Emails masquerading as government announcements
Threat actors are sending phishing and BEC emails disguised as government announcements. Fraudulent emails have included logos and other imagery associated with the Centers for Disease Control (CDC) and the World Health Organization (WHO). Emails include links to items of interest, such as "updated cases of the coronavirus near you." Landing pages for these false links may look legitimate, but the sites are often malicious and may be designed to steal email credentials.
Operational and industry disruption
The spread of COVID-19 is disrupting temporary supplies and revenue in some industries. Cybercriminals hope victims will mistake their malicious emails for legitimate ones. For example, emails with subject lines like “Coronavirus – Brief note for the shipping industry,” have been sent to employees of companies in industries being disrupted by the virus. Some campaigns have even been disguised to look like invoices, shipping receipts and job applications. BEC campaigns are targeting manufacturing, finance, pharmaceuticals, healthcare and transportation companies. False emails typically include attachments that contain malware designed to harvest sensitive data, or harmful ransomware that could disrupt access to, or availability of, information systems.
We have seen a rise in malicious emails directing recipients to educational and health-related websites riddled with malware. One email, masquerading as a notice from a virologist, read: “Go through the attached document on safety measures regarding the spreading of coronavirus. This little measure can save you.” Recently, coronavirus maps have enticed users to click on maps loaded from legitimate sources that run malware in the background.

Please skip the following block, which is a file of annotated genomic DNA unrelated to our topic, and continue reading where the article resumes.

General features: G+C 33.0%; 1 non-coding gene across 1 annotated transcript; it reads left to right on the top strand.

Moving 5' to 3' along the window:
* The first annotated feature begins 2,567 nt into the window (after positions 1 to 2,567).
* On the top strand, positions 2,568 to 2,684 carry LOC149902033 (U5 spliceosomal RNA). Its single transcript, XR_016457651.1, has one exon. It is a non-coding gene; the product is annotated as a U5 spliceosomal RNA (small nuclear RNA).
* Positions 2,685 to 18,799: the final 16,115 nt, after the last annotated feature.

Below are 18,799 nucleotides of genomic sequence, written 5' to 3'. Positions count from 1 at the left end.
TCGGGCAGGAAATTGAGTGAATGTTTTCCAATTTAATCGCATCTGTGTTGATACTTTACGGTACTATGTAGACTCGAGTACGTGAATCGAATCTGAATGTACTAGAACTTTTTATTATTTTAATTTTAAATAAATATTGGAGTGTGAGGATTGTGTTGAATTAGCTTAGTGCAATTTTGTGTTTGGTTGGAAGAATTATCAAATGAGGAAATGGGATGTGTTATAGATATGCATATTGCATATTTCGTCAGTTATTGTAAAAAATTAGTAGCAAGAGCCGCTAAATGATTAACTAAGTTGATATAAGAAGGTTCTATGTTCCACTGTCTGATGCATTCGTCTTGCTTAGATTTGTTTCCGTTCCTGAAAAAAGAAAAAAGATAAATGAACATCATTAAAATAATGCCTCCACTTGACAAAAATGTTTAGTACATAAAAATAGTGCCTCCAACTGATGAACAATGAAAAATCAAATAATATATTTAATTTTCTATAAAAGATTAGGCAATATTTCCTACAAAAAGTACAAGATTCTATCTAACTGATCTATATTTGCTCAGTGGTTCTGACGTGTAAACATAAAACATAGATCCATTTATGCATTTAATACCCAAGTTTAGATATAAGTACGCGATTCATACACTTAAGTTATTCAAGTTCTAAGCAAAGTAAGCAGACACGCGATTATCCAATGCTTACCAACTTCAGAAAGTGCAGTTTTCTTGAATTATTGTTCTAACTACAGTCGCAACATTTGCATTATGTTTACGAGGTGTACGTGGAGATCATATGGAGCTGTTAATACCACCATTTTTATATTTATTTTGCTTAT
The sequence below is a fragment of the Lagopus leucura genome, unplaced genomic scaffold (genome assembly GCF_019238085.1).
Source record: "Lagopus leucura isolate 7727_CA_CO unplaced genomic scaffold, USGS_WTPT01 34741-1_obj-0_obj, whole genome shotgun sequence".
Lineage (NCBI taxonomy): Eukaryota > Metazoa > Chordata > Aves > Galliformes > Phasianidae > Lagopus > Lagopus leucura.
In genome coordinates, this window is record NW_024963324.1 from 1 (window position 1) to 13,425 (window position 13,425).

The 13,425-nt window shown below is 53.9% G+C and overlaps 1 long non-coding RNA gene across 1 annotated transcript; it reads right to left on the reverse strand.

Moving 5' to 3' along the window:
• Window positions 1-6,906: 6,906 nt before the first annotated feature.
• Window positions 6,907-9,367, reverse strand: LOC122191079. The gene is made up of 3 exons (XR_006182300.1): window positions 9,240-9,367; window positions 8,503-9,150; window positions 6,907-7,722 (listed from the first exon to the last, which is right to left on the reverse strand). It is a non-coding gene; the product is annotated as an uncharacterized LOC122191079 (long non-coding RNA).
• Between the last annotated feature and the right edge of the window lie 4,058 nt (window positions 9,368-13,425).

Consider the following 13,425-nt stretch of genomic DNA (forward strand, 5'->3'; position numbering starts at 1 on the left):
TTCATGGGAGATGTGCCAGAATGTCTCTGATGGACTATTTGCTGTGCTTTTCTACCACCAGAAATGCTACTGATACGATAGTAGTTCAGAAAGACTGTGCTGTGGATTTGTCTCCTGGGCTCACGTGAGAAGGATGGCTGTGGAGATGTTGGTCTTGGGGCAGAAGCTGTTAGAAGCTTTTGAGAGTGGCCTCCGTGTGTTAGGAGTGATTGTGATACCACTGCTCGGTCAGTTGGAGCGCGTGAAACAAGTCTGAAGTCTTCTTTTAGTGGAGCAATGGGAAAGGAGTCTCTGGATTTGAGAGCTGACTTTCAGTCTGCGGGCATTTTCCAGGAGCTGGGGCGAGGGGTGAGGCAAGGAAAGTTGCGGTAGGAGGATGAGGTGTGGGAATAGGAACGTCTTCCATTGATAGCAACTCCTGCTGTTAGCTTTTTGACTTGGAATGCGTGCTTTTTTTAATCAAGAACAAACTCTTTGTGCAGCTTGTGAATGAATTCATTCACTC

False advice and cures
Emails purporting to hail from regional medical providers, sent to people in Japan in January and February, were among the first coronavirus-related phishing attacks. Some phishing emails invite recipients to download attachments containing “secret cures” for the virus. The attachments instead contain malware designed to steal the personal and financial information of the victim. Some emails include conspiratorial and false claims that COVID-19 was manufactured to reduce the world population.
Another phishing campaign involves emails designed to mimic the CDC, soliciting donations to fight the spread of the virus. The emails appeal to recipients’ altruism, urging victims to donate into a Bitcoin wallet or to make other types of payments. The CDC, a federal agency under the Department of Health and Human Services, is taxpayer-funded and would not solicit donations. Other malicious actors may create fraudulent charities. One should never donate to charities via links in emails; instead, give at the charity’s website. Follow fundraising platforms’ guidance on how to recognize and report fraudulent charities.
Fraud that go beyond business email compromise
Your cybersecurity team should coordinate fraud detection and response with your organization’s fraud management teams. During crises and economic downturns, many other types of frauds increase, and they can be harder to detect and may require adjustment to controls to mitigate the risk. For example, customer account security controls, such as risk scoring models, will need to be recalibrated to discern fraudulent transactions from legitimate transactions. Fraudsters may target different products than they did prior to the crisis, as customers may change behaviors and preferences amid the crisis and the economic downturn.